Crisis-stricken bakery chain Patisserie Valerie has hired turnaround specialist and ex-Tulip boss Steve Francis as its new CEO.
Francis, who stepped down as CEO of pork processor Tulip in June, has replaced Paul May at the helm of parent Patisserie Holdings.
May had run the bakery chain for 12 years, but stood down with immediate effect yesterday (15 November), just weeks after a fraud inquiry began into a near £40m black hole in the company’s finances.
Patisserie Valerie became embroiled in scandal on 10 October, when shares in the business were suspended after an internal investigation discovered it was almost £10m in debt, instead of having £28m at the bank. It had also been served a winding-up petition by HMRC over unpaid taxes worth £1.14m.
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Chief financial officer Chris Marsh was suspended from his role on the same day, and was subsequently arrested on suspicion of fraud on 12 October. He left the company on 26 October.
The ensuing crisis prompted the group’s chairman Luke Johnson to stump up £20m of his own money to keep Patisserie Holdings afloat as part of a rescue package which has also seen investors plough a further £15m in emergency funds into the business. The company employs more than 2,500 staff across 206 stores.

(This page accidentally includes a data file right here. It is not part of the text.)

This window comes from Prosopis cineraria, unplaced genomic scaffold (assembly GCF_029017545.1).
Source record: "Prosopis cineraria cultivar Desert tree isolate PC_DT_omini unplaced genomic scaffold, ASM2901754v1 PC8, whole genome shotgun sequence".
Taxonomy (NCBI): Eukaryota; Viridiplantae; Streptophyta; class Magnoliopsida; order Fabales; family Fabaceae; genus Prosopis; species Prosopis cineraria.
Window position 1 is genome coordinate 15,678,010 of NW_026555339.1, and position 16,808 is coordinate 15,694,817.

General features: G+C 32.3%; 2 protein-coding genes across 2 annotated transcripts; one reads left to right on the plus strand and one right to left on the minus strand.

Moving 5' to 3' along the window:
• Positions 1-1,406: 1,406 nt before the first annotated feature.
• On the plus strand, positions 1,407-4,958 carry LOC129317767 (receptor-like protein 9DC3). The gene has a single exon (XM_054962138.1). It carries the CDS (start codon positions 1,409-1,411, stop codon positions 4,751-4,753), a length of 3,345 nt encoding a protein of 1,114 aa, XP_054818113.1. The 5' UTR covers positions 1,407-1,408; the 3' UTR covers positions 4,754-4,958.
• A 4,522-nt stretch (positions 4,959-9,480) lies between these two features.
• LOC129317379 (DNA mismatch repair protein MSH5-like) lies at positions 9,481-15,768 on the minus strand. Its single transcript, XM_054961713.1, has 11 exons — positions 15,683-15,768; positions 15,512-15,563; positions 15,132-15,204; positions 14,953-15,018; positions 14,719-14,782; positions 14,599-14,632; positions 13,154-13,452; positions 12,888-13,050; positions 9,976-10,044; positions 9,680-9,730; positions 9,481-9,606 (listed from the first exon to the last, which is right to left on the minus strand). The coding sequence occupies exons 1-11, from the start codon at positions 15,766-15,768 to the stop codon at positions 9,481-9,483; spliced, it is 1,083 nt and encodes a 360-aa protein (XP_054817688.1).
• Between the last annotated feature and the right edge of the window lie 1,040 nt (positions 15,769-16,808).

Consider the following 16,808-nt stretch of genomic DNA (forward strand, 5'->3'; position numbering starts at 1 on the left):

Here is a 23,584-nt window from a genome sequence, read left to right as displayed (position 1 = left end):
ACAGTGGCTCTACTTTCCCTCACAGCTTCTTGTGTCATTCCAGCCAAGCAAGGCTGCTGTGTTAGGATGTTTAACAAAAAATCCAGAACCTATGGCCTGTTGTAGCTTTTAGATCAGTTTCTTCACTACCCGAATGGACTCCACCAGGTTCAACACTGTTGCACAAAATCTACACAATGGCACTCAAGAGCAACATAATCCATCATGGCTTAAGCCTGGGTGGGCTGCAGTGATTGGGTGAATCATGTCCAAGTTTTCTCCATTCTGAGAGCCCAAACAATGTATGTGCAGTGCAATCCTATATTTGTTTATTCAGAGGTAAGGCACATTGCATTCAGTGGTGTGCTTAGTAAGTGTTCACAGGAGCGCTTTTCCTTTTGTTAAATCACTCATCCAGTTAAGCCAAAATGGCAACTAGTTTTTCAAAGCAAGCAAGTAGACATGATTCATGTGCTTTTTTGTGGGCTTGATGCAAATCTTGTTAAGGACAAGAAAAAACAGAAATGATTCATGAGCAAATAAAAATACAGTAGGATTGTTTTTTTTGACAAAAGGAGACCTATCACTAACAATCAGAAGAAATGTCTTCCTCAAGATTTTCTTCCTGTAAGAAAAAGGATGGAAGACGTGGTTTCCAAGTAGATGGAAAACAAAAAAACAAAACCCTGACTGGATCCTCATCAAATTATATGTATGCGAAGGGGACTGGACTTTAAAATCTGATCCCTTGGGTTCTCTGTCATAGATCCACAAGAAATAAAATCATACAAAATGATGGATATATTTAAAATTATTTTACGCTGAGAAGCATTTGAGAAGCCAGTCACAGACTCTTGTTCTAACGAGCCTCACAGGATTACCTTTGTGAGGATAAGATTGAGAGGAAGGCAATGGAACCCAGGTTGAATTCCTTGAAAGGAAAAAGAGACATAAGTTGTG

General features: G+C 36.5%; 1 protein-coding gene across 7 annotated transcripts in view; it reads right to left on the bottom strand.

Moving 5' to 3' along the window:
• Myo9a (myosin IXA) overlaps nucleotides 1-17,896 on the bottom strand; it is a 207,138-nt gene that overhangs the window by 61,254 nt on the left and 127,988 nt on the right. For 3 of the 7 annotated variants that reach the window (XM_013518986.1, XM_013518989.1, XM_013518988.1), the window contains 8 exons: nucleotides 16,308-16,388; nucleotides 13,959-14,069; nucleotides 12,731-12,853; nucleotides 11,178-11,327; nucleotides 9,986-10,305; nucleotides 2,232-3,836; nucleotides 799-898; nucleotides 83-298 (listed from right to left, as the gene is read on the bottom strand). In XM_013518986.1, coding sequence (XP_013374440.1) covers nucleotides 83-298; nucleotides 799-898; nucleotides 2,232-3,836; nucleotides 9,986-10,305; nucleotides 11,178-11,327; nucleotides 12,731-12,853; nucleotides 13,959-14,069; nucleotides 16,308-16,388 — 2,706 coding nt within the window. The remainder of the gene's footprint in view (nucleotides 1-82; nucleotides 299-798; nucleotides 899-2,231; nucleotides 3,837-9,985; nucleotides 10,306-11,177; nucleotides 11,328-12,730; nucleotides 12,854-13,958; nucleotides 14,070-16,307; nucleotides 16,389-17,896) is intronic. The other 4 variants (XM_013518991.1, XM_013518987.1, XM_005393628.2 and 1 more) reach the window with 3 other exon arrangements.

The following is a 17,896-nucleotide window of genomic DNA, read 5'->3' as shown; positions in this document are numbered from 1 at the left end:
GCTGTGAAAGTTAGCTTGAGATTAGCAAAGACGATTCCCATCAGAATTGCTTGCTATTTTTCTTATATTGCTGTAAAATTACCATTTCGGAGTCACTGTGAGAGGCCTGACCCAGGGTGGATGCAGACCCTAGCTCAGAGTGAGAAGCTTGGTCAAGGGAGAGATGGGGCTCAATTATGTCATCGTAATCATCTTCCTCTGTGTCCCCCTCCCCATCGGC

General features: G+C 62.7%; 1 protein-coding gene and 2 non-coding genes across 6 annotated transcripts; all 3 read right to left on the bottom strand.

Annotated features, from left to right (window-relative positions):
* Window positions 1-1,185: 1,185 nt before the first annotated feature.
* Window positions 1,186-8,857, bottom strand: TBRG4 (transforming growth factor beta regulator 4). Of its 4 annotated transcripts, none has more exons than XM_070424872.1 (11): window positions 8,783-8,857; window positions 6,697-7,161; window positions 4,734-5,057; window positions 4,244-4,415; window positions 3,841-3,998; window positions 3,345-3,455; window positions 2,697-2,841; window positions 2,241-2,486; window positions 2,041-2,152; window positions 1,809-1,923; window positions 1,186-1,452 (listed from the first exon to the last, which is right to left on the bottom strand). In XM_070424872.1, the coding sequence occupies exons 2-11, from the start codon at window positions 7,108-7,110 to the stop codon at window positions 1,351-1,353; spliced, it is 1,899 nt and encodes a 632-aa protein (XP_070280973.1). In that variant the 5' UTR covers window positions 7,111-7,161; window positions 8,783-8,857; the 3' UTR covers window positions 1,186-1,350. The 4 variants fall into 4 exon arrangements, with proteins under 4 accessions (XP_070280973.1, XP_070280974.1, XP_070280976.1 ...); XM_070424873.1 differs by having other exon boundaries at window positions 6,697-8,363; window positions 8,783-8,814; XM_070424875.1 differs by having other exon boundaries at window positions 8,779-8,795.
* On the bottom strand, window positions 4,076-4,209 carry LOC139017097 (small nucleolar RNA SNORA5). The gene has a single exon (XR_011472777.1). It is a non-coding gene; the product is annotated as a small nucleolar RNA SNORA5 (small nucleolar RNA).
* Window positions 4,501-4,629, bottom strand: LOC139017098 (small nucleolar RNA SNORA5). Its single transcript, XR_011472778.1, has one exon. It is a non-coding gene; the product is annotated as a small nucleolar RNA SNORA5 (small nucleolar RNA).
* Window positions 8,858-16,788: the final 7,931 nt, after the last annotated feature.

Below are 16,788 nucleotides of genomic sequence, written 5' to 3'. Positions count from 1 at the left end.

Patisserie Holdings said Francis had a background in “rapid operational performance improvements”.
Johnson added he had “a strong track record of restoring value in turnaround situations, especially in the food industry, and the board looks forward to working with him in the revival of the business”.
Francis was credited with reviving Tulip’s fortunes and admitted the pork giant had “lost its edge” when he was appointed in September 2016.
In an interview with The Grocer last December, he said Tulip was haemorrhaging a staggering £1m a week when he joined the business, and had lost 25% of its customer base. But by September 2017 it was back in the black.